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Ethel Baraona Pohl develops her professional work through links to numerous architectural and design publications. She has collaborated with blogs and magazines, including Domus, Quaderns and MAS Context, among others. She has been invited to present work at events like Postopolis! DF and the international architecture festival eme3. She was co-founder, with Cesar Reyes Najera, of the independent publishing company dpr-barcelona, whose projects, both digital and printed, subvert the limits of conventional publications, and approach the architecture and design publications of the future. Currently, Ethel serves as associate curator of Adhocracy one of the two exhibitions of the first Istanbul Design Biennial, that opened on October 13th, 2012 and runs through December 12, 2012.
Ethel Baraona Pohl: Adhocracy is one of two exhibitions that divide the Biennial. The team consists of three people (Elian Stefa, Pelin Tan and myself), apart from Joseph Grima. The focus of the concept adhocracy is very broad, which has allowed us to structure the exhibition along two complementary lines: one for projects selected by the curatorial team, and a second for projects included in response to an open call, from which approximately 30% of the content was selected.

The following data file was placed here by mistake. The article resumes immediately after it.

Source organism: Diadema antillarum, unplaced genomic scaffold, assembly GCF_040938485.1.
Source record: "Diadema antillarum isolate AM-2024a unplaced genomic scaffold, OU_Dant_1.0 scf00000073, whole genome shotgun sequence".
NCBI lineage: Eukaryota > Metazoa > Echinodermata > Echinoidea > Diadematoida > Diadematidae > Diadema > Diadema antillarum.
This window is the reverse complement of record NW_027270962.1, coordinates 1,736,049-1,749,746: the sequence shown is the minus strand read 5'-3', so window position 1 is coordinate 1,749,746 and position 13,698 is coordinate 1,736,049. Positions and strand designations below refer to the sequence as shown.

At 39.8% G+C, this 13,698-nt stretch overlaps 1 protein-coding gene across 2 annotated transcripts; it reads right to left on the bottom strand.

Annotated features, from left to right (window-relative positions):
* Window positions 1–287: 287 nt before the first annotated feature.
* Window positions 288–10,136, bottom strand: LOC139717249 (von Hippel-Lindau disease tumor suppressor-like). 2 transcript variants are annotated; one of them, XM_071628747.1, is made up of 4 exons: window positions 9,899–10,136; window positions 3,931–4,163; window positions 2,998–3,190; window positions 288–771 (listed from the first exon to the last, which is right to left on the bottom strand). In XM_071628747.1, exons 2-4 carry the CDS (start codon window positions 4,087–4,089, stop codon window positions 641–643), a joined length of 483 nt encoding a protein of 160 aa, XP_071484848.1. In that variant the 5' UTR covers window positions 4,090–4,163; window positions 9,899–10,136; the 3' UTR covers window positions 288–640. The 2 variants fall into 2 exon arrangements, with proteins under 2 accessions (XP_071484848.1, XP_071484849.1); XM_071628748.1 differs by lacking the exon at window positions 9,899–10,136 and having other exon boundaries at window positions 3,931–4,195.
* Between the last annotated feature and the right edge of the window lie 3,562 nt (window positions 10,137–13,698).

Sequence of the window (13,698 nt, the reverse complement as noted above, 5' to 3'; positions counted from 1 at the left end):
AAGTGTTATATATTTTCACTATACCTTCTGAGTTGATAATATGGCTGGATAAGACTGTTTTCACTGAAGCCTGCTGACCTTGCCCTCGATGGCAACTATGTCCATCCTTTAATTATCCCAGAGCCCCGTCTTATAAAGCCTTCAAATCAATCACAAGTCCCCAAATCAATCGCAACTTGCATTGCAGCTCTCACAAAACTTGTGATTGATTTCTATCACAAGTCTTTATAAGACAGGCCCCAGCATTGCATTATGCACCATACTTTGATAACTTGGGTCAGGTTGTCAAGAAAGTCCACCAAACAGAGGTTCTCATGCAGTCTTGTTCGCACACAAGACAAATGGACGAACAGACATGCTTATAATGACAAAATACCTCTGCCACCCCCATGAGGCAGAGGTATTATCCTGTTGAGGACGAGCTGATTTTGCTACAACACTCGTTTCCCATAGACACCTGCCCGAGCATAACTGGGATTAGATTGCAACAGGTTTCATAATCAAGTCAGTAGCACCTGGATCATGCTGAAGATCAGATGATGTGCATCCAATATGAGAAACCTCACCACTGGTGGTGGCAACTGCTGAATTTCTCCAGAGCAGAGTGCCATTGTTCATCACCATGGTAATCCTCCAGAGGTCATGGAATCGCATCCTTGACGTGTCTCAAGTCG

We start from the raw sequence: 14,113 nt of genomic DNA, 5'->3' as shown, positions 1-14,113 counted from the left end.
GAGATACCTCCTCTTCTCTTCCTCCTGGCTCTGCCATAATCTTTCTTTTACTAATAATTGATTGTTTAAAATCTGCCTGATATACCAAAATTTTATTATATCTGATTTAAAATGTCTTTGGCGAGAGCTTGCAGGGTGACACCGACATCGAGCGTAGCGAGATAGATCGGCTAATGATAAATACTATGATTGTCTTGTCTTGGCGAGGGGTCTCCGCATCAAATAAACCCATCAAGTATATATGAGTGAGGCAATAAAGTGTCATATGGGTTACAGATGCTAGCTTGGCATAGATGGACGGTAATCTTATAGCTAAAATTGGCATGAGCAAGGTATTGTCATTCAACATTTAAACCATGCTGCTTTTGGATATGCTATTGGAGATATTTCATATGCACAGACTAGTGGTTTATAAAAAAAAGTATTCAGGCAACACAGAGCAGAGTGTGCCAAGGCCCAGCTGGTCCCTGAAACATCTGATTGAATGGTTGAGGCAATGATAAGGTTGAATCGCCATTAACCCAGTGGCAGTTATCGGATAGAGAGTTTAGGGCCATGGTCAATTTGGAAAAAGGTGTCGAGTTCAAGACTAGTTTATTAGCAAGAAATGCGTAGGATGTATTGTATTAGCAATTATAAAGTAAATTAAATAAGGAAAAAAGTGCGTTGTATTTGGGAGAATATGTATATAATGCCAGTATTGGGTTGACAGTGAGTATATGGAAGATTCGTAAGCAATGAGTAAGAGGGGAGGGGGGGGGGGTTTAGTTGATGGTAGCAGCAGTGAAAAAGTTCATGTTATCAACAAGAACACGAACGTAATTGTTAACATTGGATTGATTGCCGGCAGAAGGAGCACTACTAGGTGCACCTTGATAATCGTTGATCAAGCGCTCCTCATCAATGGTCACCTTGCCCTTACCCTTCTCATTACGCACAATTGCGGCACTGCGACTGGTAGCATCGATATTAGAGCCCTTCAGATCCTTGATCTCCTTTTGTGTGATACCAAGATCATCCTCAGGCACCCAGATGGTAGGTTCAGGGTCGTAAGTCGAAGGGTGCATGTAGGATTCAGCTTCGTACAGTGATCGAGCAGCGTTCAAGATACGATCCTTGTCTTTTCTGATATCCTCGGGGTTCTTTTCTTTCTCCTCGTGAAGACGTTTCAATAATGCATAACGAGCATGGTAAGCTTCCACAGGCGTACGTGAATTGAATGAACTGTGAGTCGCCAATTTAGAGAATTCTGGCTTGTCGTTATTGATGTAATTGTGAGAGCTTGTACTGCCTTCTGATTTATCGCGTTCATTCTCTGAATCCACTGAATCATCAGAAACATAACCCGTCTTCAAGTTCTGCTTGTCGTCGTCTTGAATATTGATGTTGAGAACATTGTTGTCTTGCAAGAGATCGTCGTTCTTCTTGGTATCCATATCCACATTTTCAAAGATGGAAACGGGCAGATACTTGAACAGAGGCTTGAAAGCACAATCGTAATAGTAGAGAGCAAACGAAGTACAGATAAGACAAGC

Today, we might say that the concept of adhocracy is almost inherent in design. Work tools, new technologies and forms of communication, and strategies that facilitate self-organization—like DIY projects—are readily developable, urban actions that have a real impact on our environment.
Among the projects selected by the curatorial team is Wikitankers by Todo por la Praxis (All for Praxis), a project based on the design and construction of furniture items made ad hoc to activate collective spaces. The pieces have different uses—from a kitchen built for public space, to media tanks that project guerrilla multimedia messages in urban space. I think it's a project that perfectly represents the idea of adhocracy, because all of the devices are mobile, made of available and reusable items such as trash cans, and have an immediate capacity to transform public space. It is also a project that allows replicability and adaptability in different contexts.
Website of the first Istanbul Design BiennialAnother example, this time received in response to the open call, is La Ciudad Jubilada (The Retired City) by Pau Faus. The research is based on the self-constructed gardens on the outskirts of Barcelona built by retired people. These are autonomous practices, a kind of 'disobedience', shaping the contemporary city. We think the spontaneous emergence of gardens is very important, but were also interested in their social and even political implications because they show different forms of occupation of vacant space, and in the end, what they do is strengthen the conviviality of the people who work them, creating spaces and relational exchange.